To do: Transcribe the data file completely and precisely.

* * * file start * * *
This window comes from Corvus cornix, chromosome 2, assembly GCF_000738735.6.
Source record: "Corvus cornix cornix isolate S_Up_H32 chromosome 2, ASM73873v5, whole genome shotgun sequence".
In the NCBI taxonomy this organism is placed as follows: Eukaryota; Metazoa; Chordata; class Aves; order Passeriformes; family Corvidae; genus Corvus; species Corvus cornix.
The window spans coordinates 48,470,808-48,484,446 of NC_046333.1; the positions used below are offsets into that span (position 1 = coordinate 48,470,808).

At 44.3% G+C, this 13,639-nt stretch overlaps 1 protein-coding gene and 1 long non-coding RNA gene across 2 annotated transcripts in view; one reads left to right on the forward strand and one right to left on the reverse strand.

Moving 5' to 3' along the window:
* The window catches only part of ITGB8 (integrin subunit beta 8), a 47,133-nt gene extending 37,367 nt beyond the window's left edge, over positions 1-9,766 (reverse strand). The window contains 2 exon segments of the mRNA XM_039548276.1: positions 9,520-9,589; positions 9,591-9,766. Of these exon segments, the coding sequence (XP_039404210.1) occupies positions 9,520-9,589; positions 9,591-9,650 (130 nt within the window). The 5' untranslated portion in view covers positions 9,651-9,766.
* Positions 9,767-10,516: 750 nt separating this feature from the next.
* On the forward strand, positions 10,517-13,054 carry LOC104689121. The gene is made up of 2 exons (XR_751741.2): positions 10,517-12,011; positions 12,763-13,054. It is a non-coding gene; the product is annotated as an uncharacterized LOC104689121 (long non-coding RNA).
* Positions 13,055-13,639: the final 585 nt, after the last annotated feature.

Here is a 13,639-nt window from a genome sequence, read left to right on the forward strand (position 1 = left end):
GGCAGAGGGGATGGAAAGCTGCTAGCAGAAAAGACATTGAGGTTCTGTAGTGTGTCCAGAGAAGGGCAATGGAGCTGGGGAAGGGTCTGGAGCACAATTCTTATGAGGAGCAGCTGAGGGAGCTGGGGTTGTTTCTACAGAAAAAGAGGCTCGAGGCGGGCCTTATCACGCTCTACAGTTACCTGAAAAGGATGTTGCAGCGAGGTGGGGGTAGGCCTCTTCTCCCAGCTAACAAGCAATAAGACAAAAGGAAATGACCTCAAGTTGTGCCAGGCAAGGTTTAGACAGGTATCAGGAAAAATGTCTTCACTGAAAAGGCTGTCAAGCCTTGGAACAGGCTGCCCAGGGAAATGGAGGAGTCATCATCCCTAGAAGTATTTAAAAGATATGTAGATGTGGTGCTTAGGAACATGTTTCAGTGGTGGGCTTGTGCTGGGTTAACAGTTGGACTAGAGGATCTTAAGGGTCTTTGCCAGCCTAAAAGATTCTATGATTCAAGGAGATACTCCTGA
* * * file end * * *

This window comes from Corvus cornix, chromosome 2, assembly GCF_000738735.6.
Source record: "Corvus cornix cornix isolate S_Up_H32 chromosome 2, ASM73873v5, whole genome shotgun sequence".
In the NCBI taxonomy this organism is placed as follows: Eukaryota; Metazoa; Chordata; class Aves; order Passeriformes; family Corvidae; genus Corvus; species Corvus cornix.
The window spans coordinates 48,470,808-48,484,446 of NC_046333.1; the positions used below are offsets into that span (position 1 = coordinate 48,470,808).

At 44.3% G+C, this 13,639-nt stretch overlaps 1 protein-coding gene and 1 long non-coding RNA gene across 2 annotated transcripts in view; one reads left to right on the forward strand and one right to left on the reverse strand.

Moving 5' to 3' along the window:
* The window catches only part of ITGB8 (integrin subunit beta 8), a 47,133-nt gene extending 37,367 nt beyond the window's left edge, over positions 1-9,766 (reverse strand). The window contains 2 exon segments of the mRNA XM_039548276.1: positions 9,520-9,589; positions 9,591-9,766. Of these exon segments, the coding sequence (XP_039404210.1) occupies positions 9,520-9,589; positions 9,591-9,650 (130 nt within the window). The 5' untranslated portion in view covers positions 9,651-9,766.
* Positions 9,767-10,516: 750 nt separating this feature from the next.
* On the forward strand, positions 10,517-13,054 carry LOC104689121. The gene is made up of 2 exons (XR_751741.2): positions 10,517-12,011; positions 12,763-13,054. It is a non-coding gene; the product is annotated as an uncharacterized LOC104689121 (long non-coding RNA).
* Positions 13,055-13,639: the final 585 nt, after the last annotated feature.

Here is a 13,639-nt window from a genome sequence, read left to right on the forward strand (position 1 = left end):
GGCAGAGGGGATGGAAAGCTGCTAGCAGAAAAGACATTGAGGTTCTGTAGTGTGTCCAGAGAAGGGCAATGGAGCTGGGGAAGGGTCTGGAGCACAATTCTTATGAGGAGCAGCTGAGGGAGCTGGGGTTGTTTCTACAGAAAAAGAGGCTCGAGGCGGGCCTTATCACGCTCTACAGTTACCTGAAAAGGATGTTGCAGCGAGGTGGGGGTAGGCCTCTTCTCCCAGCTAACAAGCAATAAGACAAAAGGAAATGACCTCAAGTTGTGCCAGGCAAGGTTTAGACAGGTATCAGGAAAAATGTCTTCACTGAAAAGGCTGTCAAGCCTTGGAACAGGCTGCCCAGGGAAATGGAGGAGTCATCATCCCTAGAAGTATTTAAAAGATATGTAGATGTGGTGCTTAGGAACATGTTTCAGTGGTGGGCTTGTGCTGGGTTAACAGTTGGACTAGAGGATCTTAAGGGTCTTTGCCAGCCTAAAAGATTCTATGATTCAAGGAGATACTCCTGA